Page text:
World AIDS Day

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World AIDS Day

Type of Holiday: Promotional
Date of Observation: December 1
Where Celebrated: Worldwide
Symbols and Customs: Activism, Education, Fundraising, Memorial Ceremonies
Colors: The color red is associated with AIDS awareness campaigns. It is particularly featured in the looped red ribbons that have become a global symbol of AIDS awareness, remembrance, and activism.


World AIDS Day was created by the World Health Organization and the United Nations General Assembly. The day is observed on December 1 to increase international awareness of HIV (human immunodeficiency virus) and AIDS (acquired immune deficiency syndrome), and to promote greater social tolerance and understanding of the issues faced by people living with the disease. More than sixty-five million people have been infected with HIV, and over twenty-five million people have died of AIDS worldwide since the first cases were diagnosed in 1981. The World Health Organization forecasts more than 117 million additional deaths from AIDS by 2030. World AIDS Day draws attention to the seriousness of HIV/AIDS and its impact on a global scale. Since the first observance of World AIDS Day in 1988, it has become one of the most widely recognized international health awareness campaigns.

In planning activities and programs for World AIDS Day each year, governmental agencies and independent nonprofit organizations join together to strengthen international efforts that address the worldwide AIDS pandemic. World AIDS Day programming typically focuses on ACTIVISM , EDUCATION , and FUNDRAISING in order to raise public awareness of, and engagement with, the problem of AIDS worldwide. In addition, those who have died of AIDS are remembered in MEMORIAL CER EMONIES held on World AIDS Day.



World AIDS Day encourages members of the general public to participate in such activist events as marches, rallies, and demonstrations. These events typically include speeches calling for improved health care and treatment for those with AIDS. Other forms of individual action commonly include volunteerism and street outreach, which supports the one-to-one education of the general public, especially youth and members of medically underserved and vulnerable populations. Outreach programs directed at politicians and members of the media may include activities such as letter writing campaigns and phone banks.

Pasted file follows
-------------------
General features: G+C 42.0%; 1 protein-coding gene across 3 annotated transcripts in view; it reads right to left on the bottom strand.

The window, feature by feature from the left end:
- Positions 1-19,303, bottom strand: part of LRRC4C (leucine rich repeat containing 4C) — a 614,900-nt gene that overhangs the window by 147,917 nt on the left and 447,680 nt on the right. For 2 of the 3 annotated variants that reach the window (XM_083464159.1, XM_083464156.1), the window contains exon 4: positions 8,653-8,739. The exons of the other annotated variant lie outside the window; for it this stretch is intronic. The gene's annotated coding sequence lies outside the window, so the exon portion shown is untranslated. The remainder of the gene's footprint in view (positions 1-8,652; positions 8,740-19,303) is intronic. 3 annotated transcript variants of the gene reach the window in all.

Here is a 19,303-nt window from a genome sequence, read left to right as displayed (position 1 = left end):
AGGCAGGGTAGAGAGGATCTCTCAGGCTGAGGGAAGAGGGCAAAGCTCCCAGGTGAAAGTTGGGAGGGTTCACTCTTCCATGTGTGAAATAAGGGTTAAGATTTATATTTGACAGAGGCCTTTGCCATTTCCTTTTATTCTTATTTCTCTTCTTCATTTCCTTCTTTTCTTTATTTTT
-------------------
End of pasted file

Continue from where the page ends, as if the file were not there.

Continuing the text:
Educational programs are a key component of World AIDS Day observances. These programs take a variety of forms, often including workshops, seminars, public presentations, panel discussions, health fairs, and public service announcements or advertisements. Mobile HIV testing facilities are a common feature of World AIDS Day observances.


Special events are commonly held on World AIDS Day to raise money for charitable organizations that assist people living with HIV/AIDS. Any manner of event may be held in conjunction with World AIDS Day, with a wide range of possibilities including art exhibits, fashion shows, musical performances, theater performances, dances, sporting events, film screenings, private parties, and so on.

Memorial Ceremonies

Candlelight memorial ceremonies are often held on World AIDS Day to remember those who have died of AIDS. Some memorial ceremonies include the display of sections of the NAMES Project AIDS Memorial Quilt (, which is regarded as the largest ongoing community arts project in the world. Currently containing more than 40,000 individual squares-each representing someone who has died of AIDS-the quilt is composed entirely of personal memorials created and contributed by volunteers.


Henderson, Helene, ed. Holidays, Festivals, and Celebrations of the World Dictionary, 3rd ed. Detroit: Omnigraphics, 2005.


U.S. Department of Health and Human Services

World Health Organization, Regional Office for Southeast Asia

World AIDS Day

December 1
In order to promote more social tolerance and a greater awareness of HIV (human immunodeficiency virus) and AIDS (acquired immune deficiency syndrome), the World Health Organization (WHO) declared December 1 as World Aids Day in 1988. Every year various global agencies, including the American Association for World Health, take the lead in coordinating this day and in educating people about HIV/AIDS, which has claimed nearly 22 million lives in the 20 years since the first AIDS cases were diagnosed.
In the United States, local communities, organizations, and schools have observed World AIDS Day by displaying sections of the NAMES Project AIDS Memorial Quilt, each square of which represents an individual who has died of AIDS; exhibiting their own artwork focusing on the AIDS crisis; disseminating education and prevention materials; collecting personal care and food items for centers that serve AIDS patients; and holding candlelight memorial services, among many other events.
World Health Organization
20 Ave. Appia
Geneva, 1211 Switzerland
41-22-791-2111; fax: 41-22-791-3111
HolSymbols-2009, p. 1056
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